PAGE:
Investment bankers should count their lucky stars.
They’ve had a decade-long M&A boom that has generated mouthwatering fees and, just as activity starts to slow down on their home turf, there’s a new fee front opening up that could extend their run of good fortune.
The Chinese government has long held a tight grip on the country’s financial system, opening up to trade but closing out competition to its national businesses from foreign institutions. Nowhere is this more apparent than in banking.
Now that’s all about to change and, just like their tax cuts, US banks have the Trump administration to thank. Chinese officials have been under pressure from the US to liberalise markets as part of the trade deal between Beijing and Washington. Before anyone starts penning a letter of thanks to Trump too soon, the trade deal had to come out of a trade war, which has impacted dealmaking in Asia and hit the bonuses of some of the region’s top investment bankers.
From April onwards foreign banks can apply to take full control in any joint ventures they are a part of.
In theory that gives overseas investment banks much broader access to China’s $21tn capital markets. In practice, things are a little more complicated.
Foreign banks will be competing with emboldened domestic rivals, which have had a 25-year long head start and they’ll be fighting over a fee pool that has shrunk from $7.8bn in 2016 to $5.9bn in 2019. Still, only 4 per cent — or $266m — of that went to foreign banks last year.
“This is such a huge opportunity, but can you get access to it?”, Todd Leland, co-president of Goldman Sachs in Asia-Pacific excluding Japan, told the FT’s Don Weinland and George Hammond.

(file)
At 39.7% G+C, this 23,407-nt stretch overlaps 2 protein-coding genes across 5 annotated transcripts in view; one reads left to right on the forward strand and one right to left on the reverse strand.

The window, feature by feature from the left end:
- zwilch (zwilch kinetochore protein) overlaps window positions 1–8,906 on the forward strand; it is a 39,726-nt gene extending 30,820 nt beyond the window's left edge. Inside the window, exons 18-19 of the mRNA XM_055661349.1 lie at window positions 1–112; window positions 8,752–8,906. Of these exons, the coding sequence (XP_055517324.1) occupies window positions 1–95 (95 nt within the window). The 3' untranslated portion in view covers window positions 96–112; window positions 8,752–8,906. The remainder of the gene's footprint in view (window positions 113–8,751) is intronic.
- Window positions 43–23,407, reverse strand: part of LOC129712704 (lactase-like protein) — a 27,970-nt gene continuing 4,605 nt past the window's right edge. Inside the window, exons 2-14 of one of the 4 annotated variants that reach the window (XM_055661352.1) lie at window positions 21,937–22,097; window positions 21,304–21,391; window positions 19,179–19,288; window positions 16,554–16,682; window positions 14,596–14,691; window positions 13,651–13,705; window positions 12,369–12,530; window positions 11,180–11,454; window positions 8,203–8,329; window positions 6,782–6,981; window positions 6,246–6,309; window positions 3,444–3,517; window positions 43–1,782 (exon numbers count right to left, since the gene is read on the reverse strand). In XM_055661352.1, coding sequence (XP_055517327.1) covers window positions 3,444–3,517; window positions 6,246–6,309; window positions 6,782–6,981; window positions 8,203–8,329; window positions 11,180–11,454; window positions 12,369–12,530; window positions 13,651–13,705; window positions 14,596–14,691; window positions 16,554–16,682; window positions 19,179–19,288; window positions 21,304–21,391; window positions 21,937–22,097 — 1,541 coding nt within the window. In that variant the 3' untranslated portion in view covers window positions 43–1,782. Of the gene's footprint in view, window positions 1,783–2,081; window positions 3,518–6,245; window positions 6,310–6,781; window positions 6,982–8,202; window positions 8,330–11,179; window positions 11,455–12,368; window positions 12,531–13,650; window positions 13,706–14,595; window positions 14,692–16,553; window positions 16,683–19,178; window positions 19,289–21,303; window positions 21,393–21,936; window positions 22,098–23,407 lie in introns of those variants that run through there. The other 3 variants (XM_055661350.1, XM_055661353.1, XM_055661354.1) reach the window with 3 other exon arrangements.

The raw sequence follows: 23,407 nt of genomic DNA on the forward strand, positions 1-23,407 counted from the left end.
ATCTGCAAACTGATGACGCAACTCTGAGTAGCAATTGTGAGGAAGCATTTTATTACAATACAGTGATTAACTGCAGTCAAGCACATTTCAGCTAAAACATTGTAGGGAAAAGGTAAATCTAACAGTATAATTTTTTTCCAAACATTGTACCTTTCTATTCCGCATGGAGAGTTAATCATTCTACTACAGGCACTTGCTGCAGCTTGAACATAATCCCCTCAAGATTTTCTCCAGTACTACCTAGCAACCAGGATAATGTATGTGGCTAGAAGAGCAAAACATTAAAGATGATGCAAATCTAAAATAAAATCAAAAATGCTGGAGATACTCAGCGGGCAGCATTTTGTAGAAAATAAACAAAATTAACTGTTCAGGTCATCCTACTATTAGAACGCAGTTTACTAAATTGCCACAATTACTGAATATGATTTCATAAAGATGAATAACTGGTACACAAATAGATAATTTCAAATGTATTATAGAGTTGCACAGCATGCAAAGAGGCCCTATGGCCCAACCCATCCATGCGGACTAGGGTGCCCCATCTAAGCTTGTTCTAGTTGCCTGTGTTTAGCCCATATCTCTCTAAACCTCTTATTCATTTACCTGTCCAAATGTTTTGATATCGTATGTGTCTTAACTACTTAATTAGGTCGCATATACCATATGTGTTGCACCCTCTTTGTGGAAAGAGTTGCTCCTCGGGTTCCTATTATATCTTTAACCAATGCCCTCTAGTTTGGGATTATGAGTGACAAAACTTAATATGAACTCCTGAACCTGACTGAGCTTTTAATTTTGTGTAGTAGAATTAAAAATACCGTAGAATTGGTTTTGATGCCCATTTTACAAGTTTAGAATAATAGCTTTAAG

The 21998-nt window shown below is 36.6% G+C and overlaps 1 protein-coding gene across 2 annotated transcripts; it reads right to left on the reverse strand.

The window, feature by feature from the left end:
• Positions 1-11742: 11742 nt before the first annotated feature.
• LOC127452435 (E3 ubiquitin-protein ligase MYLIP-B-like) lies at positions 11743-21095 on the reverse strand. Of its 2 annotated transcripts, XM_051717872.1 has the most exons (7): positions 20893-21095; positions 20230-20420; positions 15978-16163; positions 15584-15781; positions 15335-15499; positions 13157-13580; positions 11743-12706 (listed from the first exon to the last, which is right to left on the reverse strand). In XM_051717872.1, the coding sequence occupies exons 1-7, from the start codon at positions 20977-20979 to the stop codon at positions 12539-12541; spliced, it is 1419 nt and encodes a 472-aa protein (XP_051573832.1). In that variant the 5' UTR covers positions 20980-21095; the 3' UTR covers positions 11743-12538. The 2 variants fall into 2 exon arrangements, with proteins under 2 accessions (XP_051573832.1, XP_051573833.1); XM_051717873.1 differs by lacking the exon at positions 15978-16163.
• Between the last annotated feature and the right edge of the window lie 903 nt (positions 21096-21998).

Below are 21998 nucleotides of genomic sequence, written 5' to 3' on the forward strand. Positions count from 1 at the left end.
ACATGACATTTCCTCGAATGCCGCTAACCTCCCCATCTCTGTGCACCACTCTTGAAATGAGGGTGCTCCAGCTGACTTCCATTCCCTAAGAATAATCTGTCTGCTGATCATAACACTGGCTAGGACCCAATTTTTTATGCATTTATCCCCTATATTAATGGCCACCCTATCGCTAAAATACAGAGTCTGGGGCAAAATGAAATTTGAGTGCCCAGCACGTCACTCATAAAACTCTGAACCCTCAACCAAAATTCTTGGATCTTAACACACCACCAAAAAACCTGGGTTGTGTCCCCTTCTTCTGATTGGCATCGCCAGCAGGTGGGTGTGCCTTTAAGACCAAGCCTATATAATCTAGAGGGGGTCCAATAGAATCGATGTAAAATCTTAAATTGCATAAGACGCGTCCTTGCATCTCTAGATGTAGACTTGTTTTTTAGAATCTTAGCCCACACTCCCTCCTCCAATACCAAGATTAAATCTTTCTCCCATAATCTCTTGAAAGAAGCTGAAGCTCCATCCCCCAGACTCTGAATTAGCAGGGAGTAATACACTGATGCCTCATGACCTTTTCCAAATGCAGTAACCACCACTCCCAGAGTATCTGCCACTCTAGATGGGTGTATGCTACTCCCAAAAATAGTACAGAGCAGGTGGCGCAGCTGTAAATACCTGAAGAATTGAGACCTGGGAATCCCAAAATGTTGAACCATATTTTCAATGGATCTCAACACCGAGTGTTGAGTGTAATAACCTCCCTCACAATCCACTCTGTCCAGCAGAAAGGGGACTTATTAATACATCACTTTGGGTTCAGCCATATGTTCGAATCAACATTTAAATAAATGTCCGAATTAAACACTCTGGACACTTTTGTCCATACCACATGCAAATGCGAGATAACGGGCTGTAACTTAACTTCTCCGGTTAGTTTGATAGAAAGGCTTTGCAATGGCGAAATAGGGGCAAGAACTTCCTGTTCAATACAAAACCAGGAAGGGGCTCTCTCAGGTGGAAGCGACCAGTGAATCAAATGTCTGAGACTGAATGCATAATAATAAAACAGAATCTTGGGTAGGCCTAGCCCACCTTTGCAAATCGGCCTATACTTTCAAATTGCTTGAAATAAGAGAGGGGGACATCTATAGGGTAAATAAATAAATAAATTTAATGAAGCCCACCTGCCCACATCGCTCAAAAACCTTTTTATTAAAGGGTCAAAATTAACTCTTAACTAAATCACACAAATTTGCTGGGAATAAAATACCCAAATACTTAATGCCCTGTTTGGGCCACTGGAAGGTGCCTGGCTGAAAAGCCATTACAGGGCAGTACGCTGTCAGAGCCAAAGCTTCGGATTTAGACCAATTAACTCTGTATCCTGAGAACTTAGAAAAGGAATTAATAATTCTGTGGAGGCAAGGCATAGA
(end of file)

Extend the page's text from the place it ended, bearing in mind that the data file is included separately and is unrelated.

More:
The stage has already been set. Plenty of foreign banks have joint ventures in China but, until April 2018, they were prohibited from owning a majority stake.
Since then, UBS and JPMorgan Chase have increased existing stakes to 51 per cent. Nomura has launched a 51 per cent-owned securities joint venture, Morgan Stanley and Credit Suisse are in the process of launching their own joint ventures and Goldman has applied to increase its stake.
Initial regulatory approval is just the start of the battle to access the Chinese market: overseas banks have such a small part of the domestic market that they must focus instead on lines of business where local investment banks such as China International Capital Corporation and Citic Securities find it harder to compete.
As the chart above shows, their best bet could be in M&A where foreign banks like UBS, Goldman and Morgan Stanley are already among the top six. Regardless, there’s plenty of market share to capture if foreign banks can play to their strengths.
Xerox wants to give HP’s board its walking papers
We’re all guilty of overusing the David v Goliath trope but in the case of Xerox and HP, it really does apply.
Xerox has made no secret of its desire to acquire HP, a much bigger company that has so far rejected its overtures. Now the copier company has escalated its $33bn hostile takeover fight for control of its larger rival by attempting to overthrow its board.
You can find the list of nominees in this article by DD’s Eric Platt and James Fontanella-Khan. The candidates have been received with mixed reactions — some say the Xerox nominees lack experience in the printing and consumer electronics business, while others think they are credible enough but say HP’s board is fine as it is.
This is what a Deutsche Bank analyst had to say about Xerox’s latest move:
“XRX’s board slate appears credible, though we also believe that there aren’t holes to pick in HP’s present board of directors either, with 10 out of 11 independent directors, an independent chairman, and just 1 HP employee . . . we remain uncertain whether the combination, in its present structure, whereby the combined entity will be highly levered, makes sense when there are paths for alternative structures, especially if HP were to be the acquirer.”